Huntsville City Schools Set To Acquire Land For New North Huntsville Schools
HUNTSVILLE, Ala. (WHNT) – Superintendent Casey Wardynski says, “Today is kind of an important day, because this week, we’re going to take ownership of the land on which we’re going to build our new junior high and high school.”
The area of land they’re talking about is along Pulaski Pike between Winchester and Stringfield. The parcel of land is basically a field and doesn’t have much of an identity at all. That is what Huntsville City Schools is trying to change.
They hope dropping a new building on the lot and giving the schools that occupy it distinct names will accomplish that.
Right now, they’re leaning toward naming them after astronauts Mae Jemison and Ronald McNair, though they’re still talking those names over with the community, like the plans themselves. They’ve already made some adjustments.
School Board President Laurie McCaulley says, “It’s costing an additional million dollars to make sure those two facilities are separate, because the parents insisted on the junior high and high school not being connected.”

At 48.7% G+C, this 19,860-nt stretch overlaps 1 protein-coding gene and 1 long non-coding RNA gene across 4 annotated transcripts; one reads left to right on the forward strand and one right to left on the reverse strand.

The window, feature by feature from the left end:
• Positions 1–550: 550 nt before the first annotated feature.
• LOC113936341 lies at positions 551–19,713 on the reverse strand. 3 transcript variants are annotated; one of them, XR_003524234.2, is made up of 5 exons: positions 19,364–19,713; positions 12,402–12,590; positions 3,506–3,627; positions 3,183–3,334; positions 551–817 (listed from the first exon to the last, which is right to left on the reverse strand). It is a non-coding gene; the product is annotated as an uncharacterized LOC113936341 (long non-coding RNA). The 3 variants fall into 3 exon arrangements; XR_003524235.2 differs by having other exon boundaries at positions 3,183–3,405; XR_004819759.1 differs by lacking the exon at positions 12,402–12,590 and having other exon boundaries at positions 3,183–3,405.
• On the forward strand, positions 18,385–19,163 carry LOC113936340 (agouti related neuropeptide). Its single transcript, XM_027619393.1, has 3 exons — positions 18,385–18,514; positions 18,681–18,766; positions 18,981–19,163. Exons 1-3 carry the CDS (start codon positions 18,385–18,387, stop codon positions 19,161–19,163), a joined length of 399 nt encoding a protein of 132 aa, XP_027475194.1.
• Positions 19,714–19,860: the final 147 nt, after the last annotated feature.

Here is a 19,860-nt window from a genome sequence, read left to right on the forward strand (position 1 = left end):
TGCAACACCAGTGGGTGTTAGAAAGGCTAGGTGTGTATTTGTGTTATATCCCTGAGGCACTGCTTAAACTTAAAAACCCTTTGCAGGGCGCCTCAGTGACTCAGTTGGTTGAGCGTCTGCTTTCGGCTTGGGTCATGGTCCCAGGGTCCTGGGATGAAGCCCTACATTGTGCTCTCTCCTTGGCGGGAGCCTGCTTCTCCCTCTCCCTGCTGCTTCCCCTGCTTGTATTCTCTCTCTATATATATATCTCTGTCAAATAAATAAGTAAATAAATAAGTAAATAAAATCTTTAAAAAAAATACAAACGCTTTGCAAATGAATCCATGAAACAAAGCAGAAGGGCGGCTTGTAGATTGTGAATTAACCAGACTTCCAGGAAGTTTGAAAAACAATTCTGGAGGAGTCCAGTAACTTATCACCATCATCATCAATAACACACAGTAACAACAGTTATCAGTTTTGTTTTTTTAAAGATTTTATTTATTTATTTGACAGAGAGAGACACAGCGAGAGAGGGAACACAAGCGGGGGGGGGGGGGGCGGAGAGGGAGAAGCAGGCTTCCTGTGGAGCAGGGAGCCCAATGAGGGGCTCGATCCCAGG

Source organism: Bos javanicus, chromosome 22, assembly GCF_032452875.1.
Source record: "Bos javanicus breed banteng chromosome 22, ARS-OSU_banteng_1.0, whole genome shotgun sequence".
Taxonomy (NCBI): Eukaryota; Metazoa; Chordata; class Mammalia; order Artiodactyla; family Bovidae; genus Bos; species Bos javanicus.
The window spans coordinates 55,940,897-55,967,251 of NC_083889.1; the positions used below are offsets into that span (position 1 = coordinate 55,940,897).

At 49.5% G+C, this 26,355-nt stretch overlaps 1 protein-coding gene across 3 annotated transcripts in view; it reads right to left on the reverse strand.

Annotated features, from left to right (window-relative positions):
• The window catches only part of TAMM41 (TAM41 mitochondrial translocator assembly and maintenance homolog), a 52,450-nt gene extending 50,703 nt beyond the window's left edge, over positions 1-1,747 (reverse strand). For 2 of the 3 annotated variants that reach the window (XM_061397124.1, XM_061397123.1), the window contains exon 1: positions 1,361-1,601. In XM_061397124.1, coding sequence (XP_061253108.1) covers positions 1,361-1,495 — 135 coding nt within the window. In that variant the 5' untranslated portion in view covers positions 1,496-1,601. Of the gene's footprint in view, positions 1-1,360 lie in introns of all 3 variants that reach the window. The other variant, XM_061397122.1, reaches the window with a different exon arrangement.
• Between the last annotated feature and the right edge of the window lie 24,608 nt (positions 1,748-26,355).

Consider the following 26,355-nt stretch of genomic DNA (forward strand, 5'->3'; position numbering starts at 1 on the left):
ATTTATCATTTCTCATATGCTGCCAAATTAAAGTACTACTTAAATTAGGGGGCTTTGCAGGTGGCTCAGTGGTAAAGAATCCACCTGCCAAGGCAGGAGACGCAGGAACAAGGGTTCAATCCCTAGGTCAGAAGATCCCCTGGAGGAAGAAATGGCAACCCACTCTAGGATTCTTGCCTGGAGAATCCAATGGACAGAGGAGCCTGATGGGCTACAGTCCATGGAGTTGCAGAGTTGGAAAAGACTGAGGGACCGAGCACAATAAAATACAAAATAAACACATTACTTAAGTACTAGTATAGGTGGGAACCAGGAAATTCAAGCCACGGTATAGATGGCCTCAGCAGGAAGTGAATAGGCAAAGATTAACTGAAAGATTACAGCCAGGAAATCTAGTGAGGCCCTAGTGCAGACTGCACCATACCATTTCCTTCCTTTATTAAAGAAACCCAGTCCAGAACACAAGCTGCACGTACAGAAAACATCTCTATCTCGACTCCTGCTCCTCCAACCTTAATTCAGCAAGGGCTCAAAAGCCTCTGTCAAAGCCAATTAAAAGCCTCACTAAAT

Though Wardynski explains the facilities will still share this same space to save cost, “About 25-percent of the cost is the utilities – the air conditioning, the heating, the services. So they’ll share that, but the student bodies will not mix.”
For now this field has few signs of life, but it’ll bustle once the schools open.
Wardynski notes, “The new junior high will be built for about six- to seven-hundred students. The new senior high will be built for eleven-hundred to thirteen-hundred students.”
It’s an ambitious plan, but now they’ve got the land. Though, of course, there’s an academic component to the challenge.
The new schools will replace Ed White Middle, Davis Hills Middle, and Johnson High.
The Alabama Accountability Act identified all three of those schools as failing, and the superintendent says it’s not the only problem with them, “Johnson was originally laid out to support about 2,300 students. Today it’s got about five- to six-hundred in it. If we had been able to fully support all of the transfers requested this year under the Accountability Act and majority-minority, it would have far fewer.”
These new schools will actually serve all of the students zoned for them – according to the superintendent, but first the schools that pop up will need to shed their failing status.
They may start on a clean slate of land, but they won’t start with a clean slate themselves.
School board leaders say they will have the accumulated data of all the students who attend the new schools and their status will be determined from that.
But they plan on turning around achievement long before they finish construction.
Wardynski promises, “The students will have accumulated a record of success that will earn the new school a grade that is much different than the one that Johnson has today.”